World News

Parallels
10:16 am
Fri August 30, 2013

Where U.S. Allies Stand On A Strike Against Syria

Anti-war protesters rally outside Downing Street in London on Wednesday. Britain's Parliament rejected the country's involvement in any military action against Syria. The U.K. government had been among those seeking a strong response to the alleged use of chemical weapons in Syria.
Matt Dunham AP

Originally published on Fri August 30, 2013 2:15 pm

International outrage was palpable last week following reports that Syria used chemical weapons near the capital, Damascus. But now, as President Obama contemplates a strike against Syria, there's only limited support for military action.

Here's a look at countries that have criticized Syria and where they stand on intervention:

Britain

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The Two-Way
9:05 am
Fri August 30, 2013

Defectors Think Most North Koreans Approve Of Kim Jong Un

North Korean leader Kim Jong Un. Mr. Popularity?
Ed Jones AFP/Getty Images

Originally published on Fri August 30, 2013 11:45 am

While public opinion polling hasn't exactly caught on in North Korea, a survey of defectors estimates that more than half of the country they left behind approves of the job leader Kim Jong Un is doing.

Seoul's Institute for Peace and Unification Studies, as reported by Yonhap news agency, asked 133 defectors to hazard a guess as to Kim's actual approval rating in the country, which at least publicly buys into the absolute cult of personality surrounding its leadership.

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Middle East
2:46 am
Fri August 30, 2013

Iran Warns Against U.S. Military Strikes On Syria

Originally published on Sun September 1, 2013 6:34 am

Transcript

DAVID GREENE, HOST:

It's MORNING EDITION, from NPR News. Good morning. I'm David Greene.

LINDA WERTHEIMER, HOST:

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Middle East
2:46 am
Fri August 30, 2013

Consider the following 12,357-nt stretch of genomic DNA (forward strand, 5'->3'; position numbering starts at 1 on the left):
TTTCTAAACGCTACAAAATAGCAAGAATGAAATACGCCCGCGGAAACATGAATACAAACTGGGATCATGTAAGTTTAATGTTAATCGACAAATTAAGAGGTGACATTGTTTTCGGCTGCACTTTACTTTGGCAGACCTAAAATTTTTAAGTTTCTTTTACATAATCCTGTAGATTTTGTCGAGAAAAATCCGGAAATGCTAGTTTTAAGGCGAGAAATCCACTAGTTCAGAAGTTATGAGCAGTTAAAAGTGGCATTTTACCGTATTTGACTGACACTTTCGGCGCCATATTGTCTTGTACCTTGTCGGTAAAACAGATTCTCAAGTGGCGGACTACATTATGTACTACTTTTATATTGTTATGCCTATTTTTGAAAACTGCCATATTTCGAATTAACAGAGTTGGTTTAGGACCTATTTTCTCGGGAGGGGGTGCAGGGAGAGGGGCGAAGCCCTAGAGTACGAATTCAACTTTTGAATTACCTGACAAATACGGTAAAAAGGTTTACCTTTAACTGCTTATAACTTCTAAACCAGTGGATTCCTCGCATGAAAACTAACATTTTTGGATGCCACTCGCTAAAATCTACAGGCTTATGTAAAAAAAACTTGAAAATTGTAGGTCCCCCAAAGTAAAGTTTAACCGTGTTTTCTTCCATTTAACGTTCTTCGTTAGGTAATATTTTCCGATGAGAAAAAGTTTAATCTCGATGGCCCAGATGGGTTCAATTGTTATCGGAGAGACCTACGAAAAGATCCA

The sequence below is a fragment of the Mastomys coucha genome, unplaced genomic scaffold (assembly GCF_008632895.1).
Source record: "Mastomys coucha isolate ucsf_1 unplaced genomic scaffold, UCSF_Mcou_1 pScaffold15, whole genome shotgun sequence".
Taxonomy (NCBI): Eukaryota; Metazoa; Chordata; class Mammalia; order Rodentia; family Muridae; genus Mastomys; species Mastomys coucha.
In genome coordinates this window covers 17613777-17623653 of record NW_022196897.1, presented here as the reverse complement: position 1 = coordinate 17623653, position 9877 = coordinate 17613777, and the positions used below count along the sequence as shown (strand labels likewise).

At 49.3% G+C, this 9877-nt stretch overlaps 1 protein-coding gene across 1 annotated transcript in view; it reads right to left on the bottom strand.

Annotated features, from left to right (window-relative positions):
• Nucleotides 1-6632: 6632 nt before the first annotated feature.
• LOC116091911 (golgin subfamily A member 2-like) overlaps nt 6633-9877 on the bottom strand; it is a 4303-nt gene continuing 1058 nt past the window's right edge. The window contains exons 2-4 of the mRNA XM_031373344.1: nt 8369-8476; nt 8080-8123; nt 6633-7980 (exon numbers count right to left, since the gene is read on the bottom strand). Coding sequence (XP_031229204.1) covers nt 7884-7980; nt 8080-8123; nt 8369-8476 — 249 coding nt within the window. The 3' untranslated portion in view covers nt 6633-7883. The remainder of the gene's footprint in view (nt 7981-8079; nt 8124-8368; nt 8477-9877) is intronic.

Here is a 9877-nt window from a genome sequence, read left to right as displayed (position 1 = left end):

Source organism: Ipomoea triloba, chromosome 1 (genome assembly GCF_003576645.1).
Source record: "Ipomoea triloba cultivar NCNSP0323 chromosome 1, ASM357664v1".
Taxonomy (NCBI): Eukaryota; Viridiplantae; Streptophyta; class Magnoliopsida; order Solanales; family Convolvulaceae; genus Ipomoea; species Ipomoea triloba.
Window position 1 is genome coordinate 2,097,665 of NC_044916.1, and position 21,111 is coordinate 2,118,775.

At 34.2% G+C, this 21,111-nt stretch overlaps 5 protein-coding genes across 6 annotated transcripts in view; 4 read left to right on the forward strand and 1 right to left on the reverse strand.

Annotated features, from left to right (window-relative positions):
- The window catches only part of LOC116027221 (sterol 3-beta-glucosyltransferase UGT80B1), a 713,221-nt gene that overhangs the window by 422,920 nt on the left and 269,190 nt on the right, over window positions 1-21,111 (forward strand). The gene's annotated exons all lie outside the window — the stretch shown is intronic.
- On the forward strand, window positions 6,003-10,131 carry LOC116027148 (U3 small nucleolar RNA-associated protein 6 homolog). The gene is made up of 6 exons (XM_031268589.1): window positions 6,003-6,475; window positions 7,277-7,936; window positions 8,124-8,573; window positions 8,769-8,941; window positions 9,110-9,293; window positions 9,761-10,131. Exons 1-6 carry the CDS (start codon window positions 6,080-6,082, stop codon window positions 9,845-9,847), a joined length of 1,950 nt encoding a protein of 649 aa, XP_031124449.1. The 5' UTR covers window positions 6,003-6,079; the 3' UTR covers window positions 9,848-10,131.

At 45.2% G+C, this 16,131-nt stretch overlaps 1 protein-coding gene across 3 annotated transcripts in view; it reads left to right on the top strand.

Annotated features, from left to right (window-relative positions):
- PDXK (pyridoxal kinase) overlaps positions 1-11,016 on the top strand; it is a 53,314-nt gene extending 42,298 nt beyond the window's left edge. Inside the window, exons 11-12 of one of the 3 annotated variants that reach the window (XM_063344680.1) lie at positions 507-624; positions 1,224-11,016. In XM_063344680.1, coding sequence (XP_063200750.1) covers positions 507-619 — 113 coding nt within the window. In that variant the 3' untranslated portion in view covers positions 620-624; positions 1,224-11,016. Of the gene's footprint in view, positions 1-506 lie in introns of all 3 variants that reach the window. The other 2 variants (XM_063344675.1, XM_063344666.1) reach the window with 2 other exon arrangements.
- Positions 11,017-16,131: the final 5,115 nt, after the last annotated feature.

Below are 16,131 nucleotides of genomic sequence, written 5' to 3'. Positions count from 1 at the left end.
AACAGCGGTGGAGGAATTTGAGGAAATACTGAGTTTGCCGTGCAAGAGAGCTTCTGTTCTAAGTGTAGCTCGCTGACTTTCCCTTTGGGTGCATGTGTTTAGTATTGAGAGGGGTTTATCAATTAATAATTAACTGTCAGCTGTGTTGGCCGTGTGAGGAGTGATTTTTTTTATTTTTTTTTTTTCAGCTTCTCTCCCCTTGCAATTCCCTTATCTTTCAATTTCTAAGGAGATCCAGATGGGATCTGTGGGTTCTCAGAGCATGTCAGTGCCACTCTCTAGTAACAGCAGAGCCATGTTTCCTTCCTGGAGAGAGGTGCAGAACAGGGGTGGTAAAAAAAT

White House Presses On With Plans To Strike Syria

Originally published on Fri August 30, 2013 7:51 am

Transcript

LINDA WERTHEIMER, HOST:

It's MORNING EDITION, from NPR News. I'm Linda Wertheimer.

DAVID GREENE, HOST:

And I'm David Greene. Good morning. Preparations for a military strike against Syria continue. The Obama administration says action is necessary, because the Syrian government used chemical weapons against its own people last week, killing hundreds.

WERTHEIMER: All week, the administration has been claiming their case is open and shut.

(SOUNDBITE OF STATEMENTS)

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Middle East
2:46 am
Fri August 30, 2013

If The U.S. Strikes, What Are The Targets Inside Syria?

Originally published on Fri August 30, 2013 7:51 am

Transcript

DAVID GREENE, HOST:

Now, one of the people urging President Obama to act on intelligence findings and strike against Syrian president Bashar al-Assad is retired General Jack Keane. He served in an advisory role in the U.S. occupation of Iraq, and he's now chairman of the board of the Institute for the Study of War. Keane says he has not been involved in the most recent talks about Syria, but he has a long history of military planning at the highest levels, and he gave us a window into the planning that's going on now.

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World
4:24 pm
Thu August 29, 2013

U.K. Vote Against Syria Strike A Major Setback For Obama

Originally published on Thu November 7, 2013 9:59 am

Transcript

MELISSA BLOCK, HOST:

So where does this leave the Obama administration? For more on that, I'm joined by NPR's Mara Liasson. And Mara, what's the White House reaction been to this vote in the British Parliament tonight?

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World
4:19 pm
Thu August 29, 2013

U.K. Lawmakers Vote Against Syria Strike

Originally published on Fri August 30, 2013 4:04 am

Transcript

ROBERT SIEGEL, HOST:

This is ALL THINGS CONSIDERED from NPR News. I'm Robert Siegel.

MELISSA BLOCK, HOST:

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The Two-Way
3:45 pm
Thu August 29, 2013

British Parliament Closes Door On Syria Intervention

The Houses of Parliament are silhouetted against a setting sun as lawmakers debate possible British military action in Syria.
Andrew Cowie AFP/Getty Images

Originally published on Thu August 29, 2013 5:35 pm

After debating deep into the night, the British House of Commons refused a precursory resolution on military strikes in Syria. The resolution, which failed 272-285, called for a second vote to authorize military action once the U.N. inspectors have issued their findings on whether the Syrian regime of Bashar Assad used chemical weapons against its own people.

"It is clear to me the British Parliament, reflecting the views of the British people, does not want to see British military action," Prime Minister David Cameron said. "I get that and the government will act accordingly."